The misconception of separation of church and state

Photo courtesy of Chuck Coker/ flickr

Photo courtesy of Chuck Coker/ flickr

Natalie King
  Publisher

I must first self-disclose that I am a Christian and a Republican. I must also make it clear that I agree with the ideal of Separation of Church and State. I am well aware that since my personal opinions on many issues are based upon my religious beliefs, they cannot be implemented or “forced” on the rest of the country.

With all that being said, I am often bothered by the use of the phrase, “separation of church and state.” I feel as though the true meaning and intentions of it are usually overlooked, whether it is on purpose or from lack of knowledge about the history of the subject.

Although Thomas Jefferson is often credited with espousing the idea of separation of church and state, Roger Williams, the founder of Rhode Island, likely preceded him. Williams was a Christian himself but repeatedly emphasized the importance of religious freedom.

“Forced worship stinks in God’s nostrils,” said Williams as he backed up the notion of keeping religion separate from government.

As all of us learned in history class, people left England throughout the seventeenth century, largely to escape religious persecution and establishment. This is why Roger Williams, and likely many other political leaders of the time, stood so strongly for precisely what our Constitution states today: no religion should be established by the government.

All of this makes perfect sense. But there is an aspect a lot of people today refuse to accept, which is that our country was based upon Christianity. No, the Founding Fathers and signers of the Constitution did not establish Christianity as a national religion, but the fact is that they were religious men, and religious men base their moral decisions on their religious beliefs.

The written phrase of separation of church and state, however, can in fact be accredited to Thomas Jefferson. In a letter he wrote to the Danbury Baptist, Jefferson wrote that the free exercise of religion clause in the First Amendment creates a “wall of separation between church and state.” And thus, the notorious argument was born.

It is interesting to me that we can take one phrase so fiercely while ignoring the context in which he is writing this letter. Jefferson was thanking and commending the Danbury Baptist Association; he was a political official that openly supported a religious group. Today, people are so quick to pull out “separation of church and state” any time a political leader supports a religious community.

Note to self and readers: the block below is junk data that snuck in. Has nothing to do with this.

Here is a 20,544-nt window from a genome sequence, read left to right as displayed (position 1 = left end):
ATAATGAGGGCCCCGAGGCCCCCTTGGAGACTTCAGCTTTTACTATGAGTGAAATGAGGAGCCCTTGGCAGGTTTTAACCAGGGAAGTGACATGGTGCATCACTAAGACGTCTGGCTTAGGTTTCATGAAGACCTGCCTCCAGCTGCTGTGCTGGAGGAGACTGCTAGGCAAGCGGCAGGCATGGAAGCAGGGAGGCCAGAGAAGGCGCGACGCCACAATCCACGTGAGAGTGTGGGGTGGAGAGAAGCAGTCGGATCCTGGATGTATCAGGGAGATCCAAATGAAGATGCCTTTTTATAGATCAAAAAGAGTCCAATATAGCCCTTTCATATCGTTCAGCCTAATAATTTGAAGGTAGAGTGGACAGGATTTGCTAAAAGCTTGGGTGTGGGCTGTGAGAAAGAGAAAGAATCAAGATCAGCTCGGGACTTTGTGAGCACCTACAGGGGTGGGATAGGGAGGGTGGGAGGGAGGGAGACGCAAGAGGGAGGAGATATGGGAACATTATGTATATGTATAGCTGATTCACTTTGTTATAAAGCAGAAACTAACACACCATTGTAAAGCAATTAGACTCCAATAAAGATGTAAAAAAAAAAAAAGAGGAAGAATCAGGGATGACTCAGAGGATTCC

For example, Ted Cruz has been attacked for his encouragement of certain religiously affiliated groups to stand against Planned Parenthood in protest. He did not fund or establish anything, yet people say he is openly violating separation of church and state. First, separation of church and state is not something that can be violated, as it is in not written in the Constitution. Sure, disagree with Cruz’s strategies and choices, but no “rule” has been broken.

This brings me to the difference between freedom of religion and freedom from religion. The U.S. Constitution obviously grants all citizens freedom of religion within the Bill of Rights. The problem I often see is people feeling as though they are entitled to freedom from religion.

This means they do not practice tolerance toward people who are freely exercising their right to practice religion. Just because you do not support a certain religious group does not mean you can expect to live in a world completely free of that religious group. Just as those individuals who do not agree with certain activists groups cannot dare to interfere with their freedoms.

Many people who use separation of church and state as an argument do genuinely believe that it is a law. This likely stems from the freedom from the establishment of religion clause within the first amendment. “Congress shall make no law respecting an establishment of religion or prohibiting the free exercise thereof” is how the clause begins. As we can see, this statement is not the same as “separation of church and state.” In fact, it very clearly prevents the government from establishing a state church, not eradicating the presence of religion in the public sphere.

My overall point is that although I agree with the necessity of separating church and state, I do not agree with people who use this clause to condemn political leaders who are simply showing support to religious groups. That is in no way breaking the law, and we should all recognize and accept it.



Categories: Editorials, Opinions

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